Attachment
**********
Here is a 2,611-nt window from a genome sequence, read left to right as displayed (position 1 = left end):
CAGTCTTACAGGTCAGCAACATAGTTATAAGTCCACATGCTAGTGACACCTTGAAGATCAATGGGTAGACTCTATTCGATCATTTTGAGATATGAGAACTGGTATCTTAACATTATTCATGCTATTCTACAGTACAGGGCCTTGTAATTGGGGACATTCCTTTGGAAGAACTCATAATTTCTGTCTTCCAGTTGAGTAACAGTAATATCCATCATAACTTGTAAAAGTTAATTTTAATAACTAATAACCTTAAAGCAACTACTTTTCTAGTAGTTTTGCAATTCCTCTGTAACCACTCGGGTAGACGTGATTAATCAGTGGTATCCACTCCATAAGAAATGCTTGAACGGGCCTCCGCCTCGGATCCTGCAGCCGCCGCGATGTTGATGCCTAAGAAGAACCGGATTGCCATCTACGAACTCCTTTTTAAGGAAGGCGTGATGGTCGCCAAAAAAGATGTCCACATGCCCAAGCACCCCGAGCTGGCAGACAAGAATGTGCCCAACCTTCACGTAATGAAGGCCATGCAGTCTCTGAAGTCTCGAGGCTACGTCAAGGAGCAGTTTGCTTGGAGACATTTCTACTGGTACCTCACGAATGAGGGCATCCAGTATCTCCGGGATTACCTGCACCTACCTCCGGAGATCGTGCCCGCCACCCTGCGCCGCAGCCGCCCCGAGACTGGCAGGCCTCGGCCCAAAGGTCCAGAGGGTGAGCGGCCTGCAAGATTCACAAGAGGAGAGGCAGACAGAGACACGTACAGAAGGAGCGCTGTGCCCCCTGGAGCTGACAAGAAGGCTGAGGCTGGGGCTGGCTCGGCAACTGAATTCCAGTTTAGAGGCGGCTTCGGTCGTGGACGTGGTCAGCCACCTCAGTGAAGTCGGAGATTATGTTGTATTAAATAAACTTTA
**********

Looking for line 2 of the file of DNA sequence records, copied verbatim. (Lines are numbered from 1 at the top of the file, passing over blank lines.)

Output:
CAGTCTTACAGGTCAGCAACATAGTTATAAGTCCACATGCTAGTGACACCTTGAAGATCAATGGGTAGACTCTATTCGATCATTTTGAGATATGAGAACTGGTATCTTAACATTATTCATGCTATTCTACAGTACAGGGCCTTGTAATTGGGGACATTCCTTTGGAAGAACTCATAATTTCTGTCTTCCAGTTGAGTAACAGTAATATCCATCATAACTTGTAAAAGTTAATTTTAATAACTAATAACCTTAAAGCAACTACTTTTCTAGTAGTTTTGCAATTCCTCTGTAACCACTCGGGTAGACGTGATTAATCAGTGGTATCCACTCCATAAGAAATGCTTGAACGGGCCTCCGCCTCGGATCCTGCAGCCGCCGCGATGTTGATGCCTAAGAAGAACCGGATTGCCATCTACGAACTCCTTTTTAAGGAAGGCGTGATGGTCGCCAAAAAAGATGTCCACATGCCCAAGCACCCCGAGCTGGCAGACAAGAATGTGCCCAACCTTCACGTAATGAAGGCCATGCAGTCTCTGAAGTCTCGAGGCTACGTCAAGGAGCAGTTTGCTTGGAGACATTTCTACTGGTACCTCACGAATGAGGGCATCCAGTATCTCCGGGATTACCTGCACCTACCTCCGGAGATCGTGCCCGCCACCCTGCGCCGCAGCCGCCCCGAGACTGGCAGGCCTCGGCCCAAAGGTCCAGAGGGTGAGCGGCCTGCAAGATTCACAAGAGGAGAGGCAGACAGAGACACGTACAGAAGGAGCGCTGTGCCCCCTGGAGCTGACAAGAAGGCTGAGGCTGGGGCTGGCTCGGCAACTGAATTCCAGTTTAGAGGCGGCTTCGGTCGTGGACGTGGTCAGCCACCTCAGTGAAGTCGGAGATTATGTTGTATTAAATAAACTTTA